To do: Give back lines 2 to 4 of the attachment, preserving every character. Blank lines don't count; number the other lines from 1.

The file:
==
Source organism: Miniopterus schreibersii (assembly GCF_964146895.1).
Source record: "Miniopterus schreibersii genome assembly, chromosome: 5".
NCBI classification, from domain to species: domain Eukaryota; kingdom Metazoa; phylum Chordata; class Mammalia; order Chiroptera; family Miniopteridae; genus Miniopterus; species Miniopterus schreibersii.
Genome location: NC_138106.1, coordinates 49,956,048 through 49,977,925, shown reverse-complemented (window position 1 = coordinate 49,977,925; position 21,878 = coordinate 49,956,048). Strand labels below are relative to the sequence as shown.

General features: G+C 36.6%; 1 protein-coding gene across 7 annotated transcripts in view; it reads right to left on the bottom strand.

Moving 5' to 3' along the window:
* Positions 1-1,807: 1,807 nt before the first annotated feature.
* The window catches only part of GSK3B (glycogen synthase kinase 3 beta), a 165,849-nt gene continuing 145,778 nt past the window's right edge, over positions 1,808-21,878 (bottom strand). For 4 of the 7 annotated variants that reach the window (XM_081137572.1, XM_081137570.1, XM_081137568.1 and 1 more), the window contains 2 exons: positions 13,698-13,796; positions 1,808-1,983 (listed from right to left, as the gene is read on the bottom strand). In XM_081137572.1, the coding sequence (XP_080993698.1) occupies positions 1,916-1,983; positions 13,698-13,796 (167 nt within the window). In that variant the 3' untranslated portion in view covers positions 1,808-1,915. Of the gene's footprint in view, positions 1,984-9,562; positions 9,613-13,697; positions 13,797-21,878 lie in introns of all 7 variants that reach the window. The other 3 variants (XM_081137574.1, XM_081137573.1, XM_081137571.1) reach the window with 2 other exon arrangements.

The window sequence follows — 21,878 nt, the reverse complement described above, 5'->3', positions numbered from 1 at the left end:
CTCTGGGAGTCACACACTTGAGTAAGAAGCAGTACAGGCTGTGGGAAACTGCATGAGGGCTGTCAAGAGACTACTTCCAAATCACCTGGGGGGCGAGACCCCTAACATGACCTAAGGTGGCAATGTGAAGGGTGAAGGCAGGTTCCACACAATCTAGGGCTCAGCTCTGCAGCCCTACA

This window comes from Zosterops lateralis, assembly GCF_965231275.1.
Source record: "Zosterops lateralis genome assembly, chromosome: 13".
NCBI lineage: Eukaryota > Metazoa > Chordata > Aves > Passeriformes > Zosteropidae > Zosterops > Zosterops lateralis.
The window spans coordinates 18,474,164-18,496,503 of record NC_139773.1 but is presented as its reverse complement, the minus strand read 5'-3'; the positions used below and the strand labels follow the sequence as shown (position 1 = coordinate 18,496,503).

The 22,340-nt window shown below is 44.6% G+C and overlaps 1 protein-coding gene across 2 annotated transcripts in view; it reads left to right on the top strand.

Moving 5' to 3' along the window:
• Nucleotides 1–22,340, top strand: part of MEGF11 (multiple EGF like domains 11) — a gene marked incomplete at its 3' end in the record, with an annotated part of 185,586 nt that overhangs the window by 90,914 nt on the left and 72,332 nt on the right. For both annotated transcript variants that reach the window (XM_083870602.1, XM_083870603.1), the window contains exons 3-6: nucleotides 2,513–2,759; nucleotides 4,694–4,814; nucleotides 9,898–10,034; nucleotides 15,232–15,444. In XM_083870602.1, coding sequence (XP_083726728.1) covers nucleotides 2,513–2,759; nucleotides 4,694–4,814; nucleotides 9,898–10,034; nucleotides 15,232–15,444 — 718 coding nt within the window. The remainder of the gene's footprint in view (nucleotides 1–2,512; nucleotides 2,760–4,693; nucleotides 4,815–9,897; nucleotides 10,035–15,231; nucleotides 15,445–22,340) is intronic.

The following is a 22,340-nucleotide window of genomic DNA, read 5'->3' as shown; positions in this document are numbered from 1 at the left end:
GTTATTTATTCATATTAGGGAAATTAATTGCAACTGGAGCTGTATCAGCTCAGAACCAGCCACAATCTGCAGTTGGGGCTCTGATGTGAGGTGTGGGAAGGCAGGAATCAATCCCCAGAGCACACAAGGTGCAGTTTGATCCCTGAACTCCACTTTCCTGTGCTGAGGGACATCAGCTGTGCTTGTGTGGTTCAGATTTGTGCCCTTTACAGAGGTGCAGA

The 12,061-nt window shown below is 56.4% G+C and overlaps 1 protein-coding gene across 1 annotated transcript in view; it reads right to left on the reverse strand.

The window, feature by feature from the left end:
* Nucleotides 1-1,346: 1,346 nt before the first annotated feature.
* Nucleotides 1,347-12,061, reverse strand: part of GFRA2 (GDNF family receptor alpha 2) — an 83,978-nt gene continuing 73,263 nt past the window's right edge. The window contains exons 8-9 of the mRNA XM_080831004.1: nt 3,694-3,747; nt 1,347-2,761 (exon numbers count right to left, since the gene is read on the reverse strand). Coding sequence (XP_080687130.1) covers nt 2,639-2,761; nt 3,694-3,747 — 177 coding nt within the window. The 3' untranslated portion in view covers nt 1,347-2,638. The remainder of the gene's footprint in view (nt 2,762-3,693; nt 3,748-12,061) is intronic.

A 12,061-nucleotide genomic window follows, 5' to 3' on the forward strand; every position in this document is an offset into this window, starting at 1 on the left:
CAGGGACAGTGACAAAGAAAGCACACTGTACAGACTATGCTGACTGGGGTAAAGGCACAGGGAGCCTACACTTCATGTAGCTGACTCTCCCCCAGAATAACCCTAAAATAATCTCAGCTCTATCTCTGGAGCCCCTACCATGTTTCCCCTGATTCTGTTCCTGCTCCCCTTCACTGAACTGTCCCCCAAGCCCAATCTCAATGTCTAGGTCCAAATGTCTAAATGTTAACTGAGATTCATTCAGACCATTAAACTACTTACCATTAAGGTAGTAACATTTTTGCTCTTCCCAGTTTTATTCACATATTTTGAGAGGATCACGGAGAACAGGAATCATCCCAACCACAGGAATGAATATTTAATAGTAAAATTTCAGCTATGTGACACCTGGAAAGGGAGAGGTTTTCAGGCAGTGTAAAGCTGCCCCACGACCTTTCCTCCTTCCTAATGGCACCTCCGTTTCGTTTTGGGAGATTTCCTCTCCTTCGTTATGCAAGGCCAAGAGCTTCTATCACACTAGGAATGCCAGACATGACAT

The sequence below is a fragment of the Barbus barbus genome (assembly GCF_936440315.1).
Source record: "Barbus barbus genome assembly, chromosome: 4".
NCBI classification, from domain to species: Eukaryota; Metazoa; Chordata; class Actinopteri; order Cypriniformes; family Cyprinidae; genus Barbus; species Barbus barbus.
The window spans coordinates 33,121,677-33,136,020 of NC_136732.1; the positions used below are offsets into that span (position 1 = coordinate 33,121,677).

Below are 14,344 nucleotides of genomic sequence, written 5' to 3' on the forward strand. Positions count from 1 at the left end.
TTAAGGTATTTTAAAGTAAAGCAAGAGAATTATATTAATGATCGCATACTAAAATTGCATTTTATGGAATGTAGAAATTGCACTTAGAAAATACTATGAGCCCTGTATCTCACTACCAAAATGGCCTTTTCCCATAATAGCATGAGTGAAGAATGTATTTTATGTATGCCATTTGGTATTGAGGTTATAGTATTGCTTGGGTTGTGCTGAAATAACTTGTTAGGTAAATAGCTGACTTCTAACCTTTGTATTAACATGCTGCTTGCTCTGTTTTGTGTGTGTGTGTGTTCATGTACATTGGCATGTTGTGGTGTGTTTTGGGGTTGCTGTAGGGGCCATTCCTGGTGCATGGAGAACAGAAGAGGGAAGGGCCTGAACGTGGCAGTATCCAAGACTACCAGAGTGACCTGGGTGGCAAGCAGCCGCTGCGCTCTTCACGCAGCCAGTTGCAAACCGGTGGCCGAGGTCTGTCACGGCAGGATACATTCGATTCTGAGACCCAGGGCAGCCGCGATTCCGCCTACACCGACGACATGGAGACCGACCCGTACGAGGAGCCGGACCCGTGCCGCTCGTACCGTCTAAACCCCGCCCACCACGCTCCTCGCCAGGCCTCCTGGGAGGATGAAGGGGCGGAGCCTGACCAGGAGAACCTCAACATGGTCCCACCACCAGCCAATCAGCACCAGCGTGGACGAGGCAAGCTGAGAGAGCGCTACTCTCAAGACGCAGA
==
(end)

Source record: "Miniopterus schreibersii genome assembly, chromosome: 5".
NCBI classification, from domain to species: domain Eukaryota; kingdom Metazoa; phylum Chordata; class Mammalia; order Chiroptera; family Miniopteridae; genus Miniopterus; species Miniopterus schreibersii.
Genome location: NC_138106.1, coordinates 49,956,048 through 49,977,925, shown reverse-complemented (window position 1 = coordinate 49,977,925; position 21,878 = coordinate 49,956,048). Strand labels below are relative to the sequence as shown.